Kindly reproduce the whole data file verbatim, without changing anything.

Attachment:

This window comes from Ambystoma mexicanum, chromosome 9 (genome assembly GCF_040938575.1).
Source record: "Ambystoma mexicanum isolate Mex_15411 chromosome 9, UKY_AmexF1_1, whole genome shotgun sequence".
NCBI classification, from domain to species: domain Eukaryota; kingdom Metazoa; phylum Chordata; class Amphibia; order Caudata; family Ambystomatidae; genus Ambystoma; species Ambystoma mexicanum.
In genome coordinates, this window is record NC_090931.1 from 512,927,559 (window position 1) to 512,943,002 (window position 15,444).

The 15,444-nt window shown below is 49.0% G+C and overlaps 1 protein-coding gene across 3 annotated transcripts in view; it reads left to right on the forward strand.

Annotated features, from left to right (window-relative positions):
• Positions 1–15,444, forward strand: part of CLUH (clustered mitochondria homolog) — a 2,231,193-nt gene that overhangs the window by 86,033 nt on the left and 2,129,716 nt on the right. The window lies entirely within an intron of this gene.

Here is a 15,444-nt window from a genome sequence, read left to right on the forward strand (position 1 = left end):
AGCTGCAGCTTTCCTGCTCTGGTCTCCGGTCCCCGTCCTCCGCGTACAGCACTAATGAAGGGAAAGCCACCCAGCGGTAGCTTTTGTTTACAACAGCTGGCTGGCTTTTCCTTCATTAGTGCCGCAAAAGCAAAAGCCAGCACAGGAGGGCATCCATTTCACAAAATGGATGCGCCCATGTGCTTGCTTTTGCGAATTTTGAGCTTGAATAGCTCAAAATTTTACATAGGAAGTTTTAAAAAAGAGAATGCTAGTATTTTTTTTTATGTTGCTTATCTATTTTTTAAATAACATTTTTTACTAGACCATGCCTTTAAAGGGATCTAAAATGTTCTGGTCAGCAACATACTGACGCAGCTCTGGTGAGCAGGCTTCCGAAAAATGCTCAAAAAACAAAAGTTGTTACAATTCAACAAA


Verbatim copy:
This window comes from Ambystoma mexicanum, chromosome 9 (genome assembly GCF_040938575.1).
Source record: "Ambystoma mexicanum isolate Mex_15411 chromosome 9, UKY_AmexF1_1, whole genome shotgun sequence".
NCBI classification, from domain to species: domain Eukaryota; kingdom Metazoa; phylum Chordata; class Amphibia; order Caudata; family Ambystomatidae; genus Ambystoma; species Ambystoma mexicanum.
In genome coordinates, this window is record NC_090931.1 from 512,927,559 (window position 1) to 512,943,002 (window position 15,444).

The 15,444-nt window shown below is 49.0% G+C and overlaps 1 protein-coding gene across 3 annotated transcripts in view; it reads left to right on the forward strand.

Annotated features, from left to right (window-relative positions):
• Positions 1–15,444, forward strand: part of CLUH (clustered mitochondria homolog) — a 2,231,193-nt gene that overhangs the window by 86,033 nt on the left and 2,129,716 nt on the right. The window lies entirely within an intron of this gene.

Here is a 15,444-nt window from a genome sequence, read left to right on the forward strand (position 1 = left end):
AGCTGCAGCTTTCCTGCTCTGGTCTCCGGTCCCCGTCCTCCGCGTACAGCACTAATGAAGGGAAAGCCACCCAGCGGTAGCTTTTGTTTACAACAGCTGGCTGGCTTTTCCTTCATTAGTGCCGCAAAAGCAAAAGCCAGCACAGGAGGGCATCCATTTCACAAAATGGATGCGCCCATGTGCTTGCTTTTGCGAATTTTGAGCTTGAATAGCTCAAAATTTTACATAGGAAGTTTTAAAAAAGAGAATGCTAGTATTTTTTTTTATGTTGCTTATCTATTTTTTAAATAACATTTTTTACTAGACCATGCCTTTAAAGGGATCTAAAATGTTCTGGTCAGCAACATACTGACGCAGCTCTGGTGAGCAGGCTTCCGAAAAATGCTCAAAAAACAAAAGTTGTTACAATTCAACAAA